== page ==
Melbourne, Slater, Williams, and Hodgson, 1855.
Duodecimo (160 × 105 mm), [i] (front pastedown advertisements), viii, 118,  (first blank, followed by advertisements, including those on the rear pastedown) pages; the front flyleaf, described in Ferguson as '[ii] (advertisement, verso blank') has been removed.
Dark green textured cloth with the paper title-label on the front cover; cloth a little marked and stained, and worn at the extremities; title-label discoloured, with the bottom right-hand portion torn away, with some loss of the short sub-title text; edges discoloured; mild signs of age and use; a decent copy of a book rarely seen, in any condition. Ferguson 8079.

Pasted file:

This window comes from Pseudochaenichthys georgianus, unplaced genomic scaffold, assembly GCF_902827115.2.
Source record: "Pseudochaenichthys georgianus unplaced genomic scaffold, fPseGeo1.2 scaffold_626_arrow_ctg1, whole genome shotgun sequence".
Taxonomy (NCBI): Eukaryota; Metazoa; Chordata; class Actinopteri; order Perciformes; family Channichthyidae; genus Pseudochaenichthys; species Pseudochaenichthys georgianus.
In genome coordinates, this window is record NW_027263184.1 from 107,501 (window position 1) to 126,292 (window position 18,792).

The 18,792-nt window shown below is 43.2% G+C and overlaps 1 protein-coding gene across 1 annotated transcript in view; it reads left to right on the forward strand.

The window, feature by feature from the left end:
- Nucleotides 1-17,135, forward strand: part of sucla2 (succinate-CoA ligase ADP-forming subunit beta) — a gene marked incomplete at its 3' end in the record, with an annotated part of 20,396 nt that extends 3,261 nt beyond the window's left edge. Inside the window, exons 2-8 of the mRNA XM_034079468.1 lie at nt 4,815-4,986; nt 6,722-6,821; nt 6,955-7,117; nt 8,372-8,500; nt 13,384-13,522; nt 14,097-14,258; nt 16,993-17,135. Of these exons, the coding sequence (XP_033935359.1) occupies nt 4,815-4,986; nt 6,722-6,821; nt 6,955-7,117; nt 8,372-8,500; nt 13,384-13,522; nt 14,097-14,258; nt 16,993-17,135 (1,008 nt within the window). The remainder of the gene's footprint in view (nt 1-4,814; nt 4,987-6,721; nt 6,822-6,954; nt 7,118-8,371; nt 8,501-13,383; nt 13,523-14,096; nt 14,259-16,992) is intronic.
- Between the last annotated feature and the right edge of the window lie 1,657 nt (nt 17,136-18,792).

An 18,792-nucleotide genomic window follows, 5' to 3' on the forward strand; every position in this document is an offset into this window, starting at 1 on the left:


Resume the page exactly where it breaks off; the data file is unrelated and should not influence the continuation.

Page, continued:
Provenance: Robert O'Hara Burke, with his full initials (ROHB) written in pencil at the head of the title page. (Early pencilling on the five pages of advertisements and two blank pages, comprising a short list of farm-related items, a few sketch plans, and some arithmetical calculations, are in another hand, presumably that of a subsequent owner of the book.) Burke's place in history needs no lengthy introduction. The Burke and Wills Expedition 'was significant because it was the first to cross the continent from south to north. It was also notorious because it resulted in the greatest loss of life [seven men] of any expedition to the Australian interior. The Expedition set out on 20 August 1860 to travel from Melbourne to the Gulf of Carpentaria and return.... Four men, including Burke and Wills, made it as far as the mangrove area close to the Gulf (Flinders River). One man (John King) survived the return journey. Burke and Wills starved to death in tragic circumstances on the banks of Cooper's Creek [at the end of June 1861].... It is generally agreed that the many wrong decisions taken by Burke as leader of the expedition contributed to its tragic ending. A police officer by training, he was impatient, a poor leader, had little knowledge of bushcraft and no experience of how to live off the land' (National Library of Australia: Guide to the Papers of Burke and Wills). Robert O'Hara Burke (1821-1861) was an Irishman who had served as lieutenant in an Austrian cavalry regiment, before taking up a command in the Irish Mounted Constabulary. He emigrated to Australia in 1853, and joined the Victoria police. 'In January 1854 he was appointed senior inspector at Beechworth; soon afterwards he took leave to go to Europe in the hope of serving in the Crimean war but was too late. He returned to Beechworth [in December 1856] and in 1858 became superintendent of police in the Castlemaine district' ('Australian Dictionary of Biography'). In early 1860 he was given leave to take command of the fateful expedition. At some stage during the years 1857 to 1859, this book came into his possession. Its subsequent history is unknown to us, but it scarcely matters. Its recent serendipitous discovery, to say nothing of the exquisite nature of its contents in the context of the life and times of Robert O'Hara Burke, merely adds to his extraordinary story. [Examples of Burke's signature are readily accessible on Trove in digitised versions of the last notes made by him on 26 and 28 June 1861. The original manuscript is in the State Library of Victoria, call number 1636517]. Later provenance: Edward Edgar Pescott (1872-1954), horticulturalist, naturalist, author and book-collector.